Essays on digital and physical channels and mitigation mechanisms of identity frauds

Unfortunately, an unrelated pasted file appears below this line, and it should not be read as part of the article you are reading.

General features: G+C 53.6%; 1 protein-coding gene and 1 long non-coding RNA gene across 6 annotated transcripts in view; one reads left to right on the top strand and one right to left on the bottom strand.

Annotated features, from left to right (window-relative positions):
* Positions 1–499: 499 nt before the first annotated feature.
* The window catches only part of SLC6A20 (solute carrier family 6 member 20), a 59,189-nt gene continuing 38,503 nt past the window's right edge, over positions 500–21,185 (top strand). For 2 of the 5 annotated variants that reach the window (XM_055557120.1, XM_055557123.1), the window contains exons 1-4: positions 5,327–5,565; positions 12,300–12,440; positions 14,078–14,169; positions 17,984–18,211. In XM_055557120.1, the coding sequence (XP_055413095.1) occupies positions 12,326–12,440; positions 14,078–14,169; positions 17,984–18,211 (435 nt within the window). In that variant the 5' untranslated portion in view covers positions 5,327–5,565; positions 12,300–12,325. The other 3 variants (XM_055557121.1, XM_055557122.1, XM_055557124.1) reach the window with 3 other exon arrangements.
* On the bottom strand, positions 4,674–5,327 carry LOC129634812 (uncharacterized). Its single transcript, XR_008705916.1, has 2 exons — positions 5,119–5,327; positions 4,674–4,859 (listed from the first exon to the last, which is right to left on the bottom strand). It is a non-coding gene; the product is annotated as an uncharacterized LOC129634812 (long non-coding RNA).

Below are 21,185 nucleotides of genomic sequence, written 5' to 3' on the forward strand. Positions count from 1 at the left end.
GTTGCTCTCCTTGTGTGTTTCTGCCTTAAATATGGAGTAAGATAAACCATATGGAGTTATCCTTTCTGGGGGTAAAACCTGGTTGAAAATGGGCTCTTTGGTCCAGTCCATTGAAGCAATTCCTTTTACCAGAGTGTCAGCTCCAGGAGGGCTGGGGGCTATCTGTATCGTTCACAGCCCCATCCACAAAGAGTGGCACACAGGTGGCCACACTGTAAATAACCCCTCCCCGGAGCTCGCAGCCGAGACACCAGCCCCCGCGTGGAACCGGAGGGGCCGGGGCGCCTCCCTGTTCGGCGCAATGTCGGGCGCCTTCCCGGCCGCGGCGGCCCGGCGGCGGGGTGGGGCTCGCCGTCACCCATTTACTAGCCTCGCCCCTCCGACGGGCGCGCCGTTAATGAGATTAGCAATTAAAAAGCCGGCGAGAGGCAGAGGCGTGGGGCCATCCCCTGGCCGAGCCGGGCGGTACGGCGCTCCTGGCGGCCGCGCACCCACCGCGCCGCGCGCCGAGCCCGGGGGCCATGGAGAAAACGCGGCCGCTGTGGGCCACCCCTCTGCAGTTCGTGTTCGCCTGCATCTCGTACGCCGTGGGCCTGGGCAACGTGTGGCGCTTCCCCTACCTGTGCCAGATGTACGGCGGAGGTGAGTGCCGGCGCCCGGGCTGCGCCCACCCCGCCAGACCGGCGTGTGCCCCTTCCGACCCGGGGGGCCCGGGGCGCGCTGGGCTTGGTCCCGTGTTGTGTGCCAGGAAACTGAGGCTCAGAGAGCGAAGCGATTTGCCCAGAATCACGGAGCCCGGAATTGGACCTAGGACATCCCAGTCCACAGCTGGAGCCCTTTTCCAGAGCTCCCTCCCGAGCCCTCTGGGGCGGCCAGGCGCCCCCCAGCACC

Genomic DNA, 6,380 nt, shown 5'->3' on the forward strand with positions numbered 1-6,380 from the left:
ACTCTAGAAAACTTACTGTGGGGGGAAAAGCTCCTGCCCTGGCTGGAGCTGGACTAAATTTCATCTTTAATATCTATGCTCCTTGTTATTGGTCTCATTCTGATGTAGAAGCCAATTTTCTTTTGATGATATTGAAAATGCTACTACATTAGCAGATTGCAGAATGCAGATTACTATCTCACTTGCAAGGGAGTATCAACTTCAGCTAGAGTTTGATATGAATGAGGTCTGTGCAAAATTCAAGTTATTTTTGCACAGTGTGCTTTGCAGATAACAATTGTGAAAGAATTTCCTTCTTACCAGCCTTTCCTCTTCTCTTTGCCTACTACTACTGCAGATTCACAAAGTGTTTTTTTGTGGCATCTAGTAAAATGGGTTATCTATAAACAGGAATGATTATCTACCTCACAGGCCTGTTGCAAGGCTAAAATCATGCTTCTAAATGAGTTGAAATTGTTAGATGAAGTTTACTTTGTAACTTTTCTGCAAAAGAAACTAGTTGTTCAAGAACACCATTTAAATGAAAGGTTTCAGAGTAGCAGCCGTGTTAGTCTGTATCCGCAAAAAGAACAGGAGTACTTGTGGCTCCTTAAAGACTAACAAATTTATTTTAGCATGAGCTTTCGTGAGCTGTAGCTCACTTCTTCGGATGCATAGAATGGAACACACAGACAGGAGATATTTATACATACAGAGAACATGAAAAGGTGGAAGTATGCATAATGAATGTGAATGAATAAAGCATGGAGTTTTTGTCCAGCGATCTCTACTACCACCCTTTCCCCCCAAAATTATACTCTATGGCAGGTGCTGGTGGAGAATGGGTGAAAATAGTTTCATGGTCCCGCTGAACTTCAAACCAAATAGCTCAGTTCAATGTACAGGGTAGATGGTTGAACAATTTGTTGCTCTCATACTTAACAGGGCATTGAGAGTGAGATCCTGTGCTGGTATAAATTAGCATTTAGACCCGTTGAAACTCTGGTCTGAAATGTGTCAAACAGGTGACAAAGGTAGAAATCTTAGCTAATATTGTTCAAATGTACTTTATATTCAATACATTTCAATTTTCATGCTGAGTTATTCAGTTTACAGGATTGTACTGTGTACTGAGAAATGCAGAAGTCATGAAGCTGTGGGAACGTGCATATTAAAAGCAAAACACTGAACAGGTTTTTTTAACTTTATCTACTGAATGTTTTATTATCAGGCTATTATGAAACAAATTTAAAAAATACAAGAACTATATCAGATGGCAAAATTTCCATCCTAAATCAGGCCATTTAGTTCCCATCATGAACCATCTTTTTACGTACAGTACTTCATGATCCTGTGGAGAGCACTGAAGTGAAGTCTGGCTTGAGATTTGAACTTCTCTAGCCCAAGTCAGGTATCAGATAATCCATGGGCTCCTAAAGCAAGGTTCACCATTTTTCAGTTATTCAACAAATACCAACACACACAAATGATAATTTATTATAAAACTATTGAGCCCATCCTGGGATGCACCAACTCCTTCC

This dissertation includes two essays on identity theft. we developed a modified routine activity theory (RAT) in the first essay to explain the channels of identity frauds occurrence. This study aims to understand the antecedents of identity theft victimization at the individual level, which is important for the law enforcement agency to understand how identity theft occur and design effective deterrence measures. Different from existing studies that examine the antecedents of identity theft using the online proximity approach, we propose the novel concept of recognitive proximity. Recognitive proximity measures how closely a criminal impersonates a victim’s identity by exploiting personal information in four identity dimensions, including symbolic representation, personal identity, role identity and social identity. We hypothesize that online proximity and physical proximity created by individual and organizational leakage of personal information in both digital and physical channels may result in different levels of recognitive proximity, thus generating distinct influence on the risk of identity fraud victimizations. We test our hypotheses using a representative sample of 12,376 U.S. citizens. Our hypotheses are supported by the empirical results. In the second essay, we develop a theory to explain whether, how, and when individuals can protect themselves against the heightened identity theft (IDT) risks following a data breach. We conceptualize IDT as a multi-stage process where criminals first unlawfully obtain a person’s identifying information (PII) through a data breach, then misuse the PII to assume the identity of the person, and ultimately, imposter as the person to commit the IDT crime. We distinguish if the person’s PII leaks to criminals through a personal data breach or an organizational data breach. We hypothesize that preventive protections can reduce the PII leakage through personal data breaches but they can increase the PII leakage through organizational data breaches. We further hypothesize that detective protections can mitigate the heightened IDT risks following a data breach. Finally, we hypothesize that proactive protections are likely to be more effective than reactive protections in reducing IDT. We find support for these ideas in a representative sample of 66,224 citizens in the U.S.A.